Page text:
Romancing SaGa 2 -Eternal Romance-
Romancing SaGa 2 -Eternal Romance-
N30D-025 (1st Edition); PSCN-5039 (2nd Edition); NTCP-5039 (3rd Edition)
February 21, 1994; Nov. 25, 1995; October 1, 2004
Buy at CDJapan
After the deviant French-styled arranged album for Romancing SaGa, Kenji Ito and Kensuke Matsushita decided to produce a more conventional orchestral album for the sequel. Romancing SaGa 2 -Eternal Romance- continues to emphasise the romanticism of the series with its elaborate orchestrations and choral passages. However, this romanticism is so obvious here that the result will alienate certain listeners.
The album opens with a rendition of the expansive prologue theme. In contrast to the original, Ryo Fukui incorporates several themes, including the trilogy’s overture, to achieve a fluid and cohesive whole. Furthermore, the emotional performance of the string group and the crystal clear recording quality are a welcome departure from the often drab synth of the Super Nintendo. The orchestration throughout has a strong romantic influence, with gushing suspended strings and rich piano underlays. While these qualities will be embraced by many listeners, many will also find the resultant effect sounds schmaltzy. This will be a disappointment for those expecting something as creative and subtle as Romancing SaGa -La Romance-. However, the arrangement quality and production values are nevertheless top-notch.
While romantic influence of Ryo Fukui’s orchestration is featured throughout the soundtrack, not all tracks are as gushing as the opening. A tone poem of sorts, “Myriad Mystique” is more influenced by Mussorgsky than Rachmaninoff, with its foreboding chalumeau clarinets and tense tremolo strings. “Aspirants” is more influenced by the older cinematic composers and achieves quite a dramatic development, reflecting the outward effect of war with grandiose orchestrations and thrusting percussion, while reflecting its personal effects with its lamentations and humble kazoo-supported interjections. These two tracks are among the few that reflect the darker influence of the original soundtrack. “Embracing You in My Heart” meanwhile focuses more on conveying intimacy, capturing the romanticism of the main character with a humble but expressive violin solo, that is progressively orchestrated as his feelings are reciprocated.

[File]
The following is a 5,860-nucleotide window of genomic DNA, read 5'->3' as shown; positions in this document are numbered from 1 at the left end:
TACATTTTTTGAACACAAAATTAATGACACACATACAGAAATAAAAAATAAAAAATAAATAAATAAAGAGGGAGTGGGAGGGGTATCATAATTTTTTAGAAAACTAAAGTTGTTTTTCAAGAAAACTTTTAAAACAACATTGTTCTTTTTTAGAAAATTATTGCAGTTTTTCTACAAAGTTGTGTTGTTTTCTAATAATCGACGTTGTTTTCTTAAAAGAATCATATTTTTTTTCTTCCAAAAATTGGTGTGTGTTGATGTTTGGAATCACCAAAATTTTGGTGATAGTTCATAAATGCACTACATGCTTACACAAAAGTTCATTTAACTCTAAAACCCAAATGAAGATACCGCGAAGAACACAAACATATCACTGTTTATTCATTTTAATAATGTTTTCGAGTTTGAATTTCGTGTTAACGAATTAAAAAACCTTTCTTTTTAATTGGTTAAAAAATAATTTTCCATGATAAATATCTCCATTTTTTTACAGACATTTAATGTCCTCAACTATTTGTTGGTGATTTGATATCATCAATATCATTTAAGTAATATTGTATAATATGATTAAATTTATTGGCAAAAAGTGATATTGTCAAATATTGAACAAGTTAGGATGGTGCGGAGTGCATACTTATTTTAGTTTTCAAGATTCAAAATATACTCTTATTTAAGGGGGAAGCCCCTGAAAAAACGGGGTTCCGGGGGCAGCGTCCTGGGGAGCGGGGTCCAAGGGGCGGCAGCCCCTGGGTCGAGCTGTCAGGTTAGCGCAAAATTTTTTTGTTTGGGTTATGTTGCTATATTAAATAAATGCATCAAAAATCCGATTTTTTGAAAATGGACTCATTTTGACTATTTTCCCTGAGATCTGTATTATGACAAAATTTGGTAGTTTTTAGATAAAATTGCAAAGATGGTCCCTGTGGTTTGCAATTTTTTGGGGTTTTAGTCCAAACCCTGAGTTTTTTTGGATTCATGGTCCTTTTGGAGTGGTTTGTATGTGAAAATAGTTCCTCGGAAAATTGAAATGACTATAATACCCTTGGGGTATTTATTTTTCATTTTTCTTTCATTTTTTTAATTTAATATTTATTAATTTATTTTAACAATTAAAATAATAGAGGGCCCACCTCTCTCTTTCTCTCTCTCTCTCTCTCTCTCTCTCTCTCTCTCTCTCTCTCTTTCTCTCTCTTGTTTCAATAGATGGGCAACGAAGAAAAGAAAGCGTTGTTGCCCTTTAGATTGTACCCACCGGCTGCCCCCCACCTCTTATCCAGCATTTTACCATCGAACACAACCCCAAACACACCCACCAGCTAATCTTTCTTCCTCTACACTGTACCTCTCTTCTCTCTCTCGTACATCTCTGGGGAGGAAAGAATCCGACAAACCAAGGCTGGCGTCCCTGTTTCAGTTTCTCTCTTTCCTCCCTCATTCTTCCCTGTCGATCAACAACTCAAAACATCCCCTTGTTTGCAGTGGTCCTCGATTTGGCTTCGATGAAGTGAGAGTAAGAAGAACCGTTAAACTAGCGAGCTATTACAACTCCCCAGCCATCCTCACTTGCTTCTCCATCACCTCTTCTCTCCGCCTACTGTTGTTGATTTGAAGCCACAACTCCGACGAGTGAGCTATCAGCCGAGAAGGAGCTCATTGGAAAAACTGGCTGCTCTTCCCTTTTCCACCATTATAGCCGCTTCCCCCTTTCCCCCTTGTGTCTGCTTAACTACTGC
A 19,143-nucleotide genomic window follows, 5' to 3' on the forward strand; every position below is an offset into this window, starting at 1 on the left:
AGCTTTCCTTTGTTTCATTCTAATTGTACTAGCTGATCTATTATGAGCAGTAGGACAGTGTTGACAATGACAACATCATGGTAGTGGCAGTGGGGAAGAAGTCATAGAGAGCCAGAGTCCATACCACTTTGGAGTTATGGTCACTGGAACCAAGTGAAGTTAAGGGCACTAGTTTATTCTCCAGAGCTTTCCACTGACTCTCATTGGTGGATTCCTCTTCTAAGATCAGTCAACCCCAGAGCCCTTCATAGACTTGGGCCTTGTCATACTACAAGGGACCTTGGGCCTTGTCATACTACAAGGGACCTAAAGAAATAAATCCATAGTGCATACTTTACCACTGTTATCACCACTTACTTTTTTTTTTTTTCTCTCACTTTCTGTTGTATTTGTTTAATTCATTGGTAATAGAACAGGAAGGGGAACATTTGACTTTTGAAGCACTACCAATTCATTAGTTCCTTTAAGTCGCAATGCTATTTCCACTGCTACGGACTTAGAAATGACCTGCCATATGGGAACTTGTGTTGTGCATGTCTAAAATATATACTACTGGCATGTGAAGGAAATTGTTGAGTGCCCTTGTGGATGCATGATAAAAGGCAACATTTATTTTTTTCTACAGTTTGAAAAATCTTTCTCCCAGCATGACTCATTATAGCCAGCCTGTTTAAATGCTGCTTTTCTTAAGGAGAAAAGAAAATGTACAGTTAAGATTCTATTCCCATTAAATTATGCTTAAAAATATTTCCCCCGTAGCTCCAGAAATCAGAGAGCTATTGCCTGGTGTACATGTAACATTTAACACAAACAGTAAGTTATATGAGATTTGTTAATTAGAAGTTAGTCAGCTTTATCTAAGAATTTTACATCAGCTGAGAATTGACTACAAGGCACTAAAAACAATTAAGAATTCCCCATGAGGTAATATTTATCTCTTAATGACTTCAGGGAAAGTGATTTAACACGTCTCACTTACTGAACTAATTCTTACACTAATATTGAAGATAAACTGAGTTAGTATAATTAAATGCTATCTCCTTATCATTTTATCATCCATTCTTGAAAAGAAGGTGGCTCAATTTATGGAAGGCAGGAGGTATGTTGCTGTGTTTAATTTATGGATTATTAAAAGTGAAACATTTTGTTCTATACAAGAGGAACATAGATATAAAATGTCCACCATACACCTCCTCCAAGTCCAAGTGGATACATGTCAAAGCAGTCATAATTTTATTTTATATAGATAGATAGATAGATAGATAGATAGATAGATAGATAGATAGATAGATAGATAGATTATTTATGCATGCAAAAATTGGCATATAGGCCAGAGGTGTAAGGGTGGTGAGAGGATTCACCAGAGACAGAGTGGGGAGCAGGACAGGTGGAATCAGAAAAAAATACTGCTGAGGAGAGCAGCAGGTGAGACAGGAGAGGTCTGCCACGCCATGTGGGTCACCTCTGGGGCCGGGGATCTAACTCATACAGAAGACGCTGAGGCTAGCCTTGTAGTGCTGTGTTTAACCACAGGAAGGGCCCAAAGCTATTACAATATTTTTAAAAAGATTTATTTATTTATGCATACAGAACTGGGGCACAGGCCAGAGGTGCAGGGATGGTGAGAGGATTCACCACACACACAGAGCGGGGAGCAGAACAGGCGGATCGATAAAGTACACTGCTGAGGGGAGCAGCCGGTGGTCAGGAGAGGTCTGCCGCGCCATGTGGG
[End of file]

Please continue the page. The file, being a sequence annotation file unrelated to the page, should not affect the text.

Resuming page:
A particular highlight of Romancing SaGa 2 -Eternal Romance- is the incorporation of choral tracks. “Colors” transforms a once typical town theme into something potentially spiritually enlightening. The track seems to bloom throughout its multi-tiered development and the way the vocal lines reverberate over the romantic strings is truly moving. “Nereid Song” is also an inspired rendition of “Voyage”. It gradually thickens from a soft piano introduction into an intimate chamber orchestration and finally a lavish aria. While transient, the voice in this track is exquisite and captures the sound of a mermaid. The female vocals used in “Bitter Prophecy”, on the other hand, have a tragic and wailing quality. They add a whole new level of humanity to the dark romantic orchestration that precedes.
Among other deviations, “Exotic Dusk” maintains a mature approach of the rest of the album while offering an unobtrusive cinematic quality. The authentic use of Chinese strings and percussion enhances the scenic nature of the arrangement without disturbing the orchestration or Kenji Ito’s original vision. Oriental instrumentation is also used in a less prominent manner in “Mermaid Tears”, an affecting if somewhat shameless display of emotion. Finally, “Preciousness” captures a sense of relief at the conclusion of the album with its combination of children’s chorus and serene strings. It’ll be an astonishing and emotional composition for those who enjoy extremely gushing music, though will be overdone for those expecting artistic restraint. Either way, it’s a fitting and encompassing way to end the album.
Romancing SaGa 2 -Eternal Romance- is easily one of the most richly arranged and beautifully performed orchestral albums in the history of game music. Some of the orchestration and choral writing here is nothing short of exquisite. However, Ryo Fukui’s approach is so exuberant that many will find the orchestrations too dramatic or sentimental for their tastes. Most of the remainder will consider the album a masterpiece.
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Posted on August 1, 2012 by Dave Valentine. Last modified on August 1, 2012.